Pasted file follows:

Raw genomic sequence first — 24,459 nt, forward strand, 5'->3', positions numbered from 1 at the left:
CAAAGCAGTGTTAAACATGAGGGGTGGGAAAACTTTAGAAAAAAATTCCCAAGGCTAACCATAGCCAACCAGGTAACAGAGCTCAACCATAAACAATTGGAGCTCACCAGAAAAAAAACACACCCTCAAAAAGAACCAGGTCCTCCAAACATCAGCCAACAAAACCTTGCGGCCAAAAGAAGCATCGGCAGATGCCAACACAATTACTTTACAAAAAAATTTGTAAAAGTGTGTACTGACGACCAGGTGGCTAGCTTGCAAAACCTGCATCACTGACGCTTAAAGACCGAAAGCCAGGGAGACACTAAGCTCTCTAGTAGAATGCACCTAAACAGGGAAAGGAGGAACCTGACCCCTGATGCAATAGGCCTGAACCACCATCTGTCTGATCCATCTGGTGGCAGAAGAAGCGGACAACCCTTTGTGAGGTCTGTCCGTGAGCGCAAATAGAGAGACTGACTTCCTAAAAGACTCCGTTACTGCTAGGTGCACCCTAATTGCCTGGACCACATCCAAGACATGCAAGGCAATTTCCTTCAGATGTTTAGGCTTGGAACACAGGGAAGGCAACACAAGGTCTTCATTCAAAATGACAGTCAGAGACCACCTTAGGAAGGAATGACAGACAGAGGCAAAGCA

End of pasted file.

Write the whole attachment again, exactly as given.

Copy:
Raw genomic sequence first — 24,459 nt, forward strand, 5'->3', positions numbered from 1 at the left:
CAAAGCAGTGTTAAACATGAGGGGTGGGAAAACTTTAGAAAAAAATTCCCAAGGCTAACCATAGCCAACCAGGTAACAGAGCTCAACCATAAACAATTGGAGCTCACCAGAAAAAAAACACACCCTCAAAAAGAACCAGGTCCTCCAAACATCAGCCAACAAAACCTTGCGGCCAAAAGAAGCATCGGCAGATGCCAACACAATTACTTTACAAAAAAATTTGTAAAAGTGTGTACTGACGACCAGGTGGCTAGCTTGCAAAACCTGCATCACTGACGCTTAAAGACCGAAAGCCAGGGAGACACTAAGCTCTCTAGTAGAATGCACCTAAACAGGGAAAGGAGGAACCTGACCCCTGATGCAATAGGCCTGAACCACCATCTGTCTGATCCATCTGGTGGCAGAAGAAGCGGACAACCCTTTGTGAGGTCTGTCCGTGAGCGCAAATAGAGAGACTGACTTCCTAAAAGACTCCGTTACTGCTAGGTGCACCCTAATTGCCTGGACCACATCCAAGACATGCAAGGCAATTTCCTTCAGATGTTTAGGCTTGGAACACAGGGAAGGCAACACAAGGTCTTCATTCAAAATGACAGTCAGAGACCACCTTAGGAAGGAATGACAGACAGAGGCAAAGCA